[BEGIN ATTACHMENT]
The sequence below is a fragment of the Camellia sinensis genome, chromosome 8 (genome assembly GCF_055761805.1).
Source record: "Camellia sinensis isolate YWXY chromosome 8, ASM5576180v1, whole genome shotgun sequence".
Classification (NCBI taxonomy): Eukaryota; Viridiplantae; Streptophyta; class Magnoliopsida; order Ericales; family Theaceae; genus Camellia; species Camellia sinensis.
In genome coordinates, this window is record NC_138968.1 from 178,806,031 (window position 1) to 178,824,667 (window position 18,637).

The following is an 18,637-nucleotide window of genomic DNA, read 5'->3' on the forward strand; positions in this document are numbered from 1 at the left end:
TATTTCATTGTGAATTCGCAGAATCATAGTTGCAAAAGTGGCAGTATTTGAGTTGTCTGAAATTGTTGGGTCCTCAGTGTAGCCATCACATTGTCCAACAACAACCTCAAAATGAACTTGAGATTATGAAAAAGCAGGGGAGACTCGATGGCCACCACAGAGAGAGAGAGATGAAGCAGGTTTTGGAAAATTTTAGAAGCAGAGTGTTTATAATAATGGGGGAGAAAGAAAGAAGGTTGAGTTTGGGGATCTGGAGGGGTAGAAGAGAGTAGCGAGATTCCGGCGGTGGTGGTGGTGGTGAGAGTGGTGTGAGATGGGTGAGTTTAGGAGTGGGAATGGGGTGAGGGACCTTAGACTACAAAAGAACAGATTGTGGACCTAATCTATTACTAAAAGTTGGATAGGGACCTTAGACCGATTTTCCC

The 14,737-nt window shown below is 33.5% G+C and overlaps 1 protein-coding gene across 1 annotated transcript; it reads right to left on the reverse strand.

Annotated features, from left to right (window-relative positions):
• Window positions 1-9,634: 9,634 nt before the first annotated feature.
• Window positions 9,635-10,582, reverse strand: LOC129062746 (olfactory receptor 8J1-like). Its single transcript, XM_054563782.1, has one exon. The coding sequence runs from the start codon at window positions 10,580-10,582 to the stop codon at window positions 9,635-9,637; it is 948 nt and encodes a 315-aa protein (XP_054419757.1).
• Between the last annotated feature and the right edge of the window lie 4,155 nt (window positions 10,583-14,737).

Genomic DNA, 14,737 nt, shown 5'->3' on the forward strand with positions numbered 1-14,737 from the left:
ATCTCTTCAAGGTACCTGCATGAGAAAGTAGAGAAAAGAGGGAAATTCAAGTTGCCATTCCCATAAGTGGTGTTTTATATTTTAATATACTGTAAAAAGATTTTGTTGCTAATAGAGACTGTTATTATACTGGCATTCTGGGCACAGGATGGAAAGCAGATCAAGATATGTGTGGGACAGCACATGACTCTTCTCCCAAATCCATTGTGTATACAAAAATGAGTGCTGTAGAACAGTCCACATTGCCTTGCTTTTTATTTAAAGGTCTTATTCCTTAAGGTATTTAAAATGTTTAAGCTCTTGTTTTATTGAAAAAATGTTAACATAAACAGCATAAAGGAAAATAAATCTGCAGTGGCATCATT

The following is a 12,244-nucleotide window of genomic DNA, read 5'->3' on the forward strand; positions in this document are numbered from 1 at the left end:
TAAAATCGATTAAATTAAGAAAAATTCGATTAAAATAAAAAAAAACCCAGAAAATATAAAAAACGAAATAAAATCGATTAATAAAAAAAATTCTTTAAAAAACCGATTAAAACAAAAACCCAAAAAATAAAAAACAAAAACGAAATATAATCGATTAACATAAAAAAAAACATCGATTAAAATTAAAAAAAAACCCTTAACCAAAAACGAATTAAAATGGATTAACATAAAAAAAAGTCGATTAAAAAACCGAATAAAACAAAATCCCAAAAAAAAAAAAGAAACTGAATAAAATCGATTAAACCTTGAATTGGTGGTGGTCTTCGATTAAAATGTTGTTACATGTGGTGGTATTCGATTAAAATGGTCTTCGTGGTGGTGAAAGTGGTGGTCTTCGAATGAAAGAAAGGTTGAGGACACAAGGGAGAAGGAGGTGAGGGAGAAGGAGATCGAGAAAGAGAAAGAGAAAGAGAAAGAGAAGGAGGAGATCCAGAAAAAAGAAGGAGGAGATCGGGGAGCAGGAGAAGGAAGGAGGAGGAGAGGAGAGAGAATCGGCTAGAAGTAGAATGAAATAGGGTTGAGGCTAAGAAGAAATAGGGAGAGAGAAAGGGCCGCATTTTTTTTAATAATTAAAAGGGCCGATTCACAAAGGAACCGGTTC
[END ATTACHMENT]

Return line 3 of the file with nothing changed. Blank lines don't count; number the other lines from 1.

Classification (NCBI taxonomy): Eukaryota; Viridiplantae; Streptophyta; class Magnoliopsida; order Ericales; family Theaceae; genus Camellia; species Camellia sinensis.